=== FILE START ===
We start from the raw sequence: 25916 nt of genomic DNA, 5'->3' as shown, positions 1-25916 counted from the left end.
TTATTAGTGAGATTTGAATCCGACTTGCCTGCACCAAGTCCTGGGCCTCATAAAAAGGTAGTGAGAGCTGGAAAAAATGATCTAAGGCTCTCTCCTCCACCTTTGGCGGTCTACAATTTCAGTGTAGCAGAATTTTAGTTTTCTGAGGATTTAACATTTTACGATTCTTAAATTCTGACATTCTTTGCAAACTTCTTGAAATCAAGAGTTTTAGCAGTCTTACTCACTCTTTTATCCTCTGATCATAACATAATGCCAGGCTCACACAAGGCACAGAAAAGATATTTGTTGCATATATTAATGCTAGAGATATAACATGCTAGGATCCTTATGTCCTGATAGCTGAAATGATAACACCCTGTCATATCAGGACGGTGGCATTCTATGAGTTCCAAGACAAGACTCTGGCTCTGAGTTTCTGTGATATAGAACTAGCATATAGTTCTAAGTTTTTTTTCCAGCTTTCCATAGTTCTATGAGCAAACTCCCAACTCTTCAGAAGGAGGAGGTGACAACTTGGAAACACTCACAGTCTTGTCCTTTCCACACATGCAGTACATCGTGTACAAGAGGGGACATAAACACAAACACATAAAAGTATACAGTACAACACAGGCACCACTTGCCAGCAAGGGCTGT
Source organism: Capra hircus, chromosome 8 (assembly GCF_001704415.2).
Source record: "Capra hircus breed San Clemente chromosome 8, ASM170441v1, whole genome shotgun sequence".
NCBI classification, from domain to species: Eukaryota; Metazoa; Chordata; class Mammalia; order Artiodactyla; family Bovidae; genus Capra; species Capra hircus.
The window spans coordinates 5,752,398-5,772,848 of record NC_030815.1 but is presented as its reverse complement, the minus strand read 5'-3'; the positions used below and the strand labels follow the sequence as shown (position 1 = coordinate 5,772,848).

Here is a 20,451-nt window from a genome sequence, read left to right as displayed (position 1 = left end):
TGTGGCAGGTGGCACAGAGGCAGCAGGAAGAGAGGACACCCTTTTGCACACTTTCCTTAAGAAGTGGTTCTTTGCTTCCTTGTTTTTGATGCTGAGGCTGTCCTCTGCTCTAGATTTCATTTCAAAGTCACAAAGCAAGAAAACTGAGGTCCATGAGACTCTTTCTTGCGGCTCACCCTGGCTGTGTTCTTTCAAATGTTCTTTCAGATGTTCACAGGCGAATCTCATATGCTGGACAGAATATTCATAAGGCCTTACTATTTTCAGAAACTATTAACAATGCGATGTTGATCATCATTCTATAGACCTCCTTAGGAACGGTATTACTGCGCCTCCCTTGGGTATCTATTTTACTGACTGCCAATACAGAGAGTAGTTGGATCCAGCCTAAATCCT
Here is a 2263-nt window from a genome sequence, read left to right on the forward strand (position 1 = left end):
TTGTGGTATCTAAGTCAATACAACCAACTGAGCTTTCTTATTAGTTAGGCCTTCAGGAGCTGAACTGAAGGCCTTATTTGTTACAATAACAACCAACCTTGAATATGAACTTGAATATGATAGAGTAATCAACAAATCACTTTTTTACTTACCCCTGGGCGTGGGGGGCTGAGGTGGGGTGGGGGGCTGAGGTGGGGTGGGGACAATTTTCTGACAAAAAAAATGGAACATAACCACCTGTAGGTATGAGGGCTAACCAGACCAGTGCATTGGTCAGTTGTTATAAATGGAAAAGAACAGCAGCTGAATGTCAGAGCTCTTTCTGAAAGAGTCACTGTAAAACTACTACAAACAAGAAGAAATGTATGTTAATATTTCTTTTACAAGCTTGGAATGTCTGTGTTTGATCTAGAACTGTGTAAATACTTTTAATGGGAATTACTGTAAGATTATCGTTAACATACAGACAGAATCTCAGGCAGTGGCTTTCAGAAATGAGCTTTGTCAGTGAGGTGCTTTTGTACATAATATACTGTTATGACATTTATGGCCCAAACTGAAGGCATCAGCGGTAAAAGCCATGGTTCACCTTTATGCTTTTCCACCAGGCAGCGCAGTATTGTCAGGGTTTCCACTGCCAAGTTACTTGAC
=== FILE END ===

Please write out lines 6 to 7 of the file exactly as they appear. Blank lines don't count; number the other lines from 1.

The window spans coordinates 5,752,398-5,772,848 of record NC_030815.1 but is presented as its reverse complement, the minus strand read 5'-3'; the positions used below and the strand labels follow the sequence as shown (position 1 = coordinate 5,772,848).

Here is a 20,451-nt window from a genome sequence, read left to right as displayed (position 1 = left end):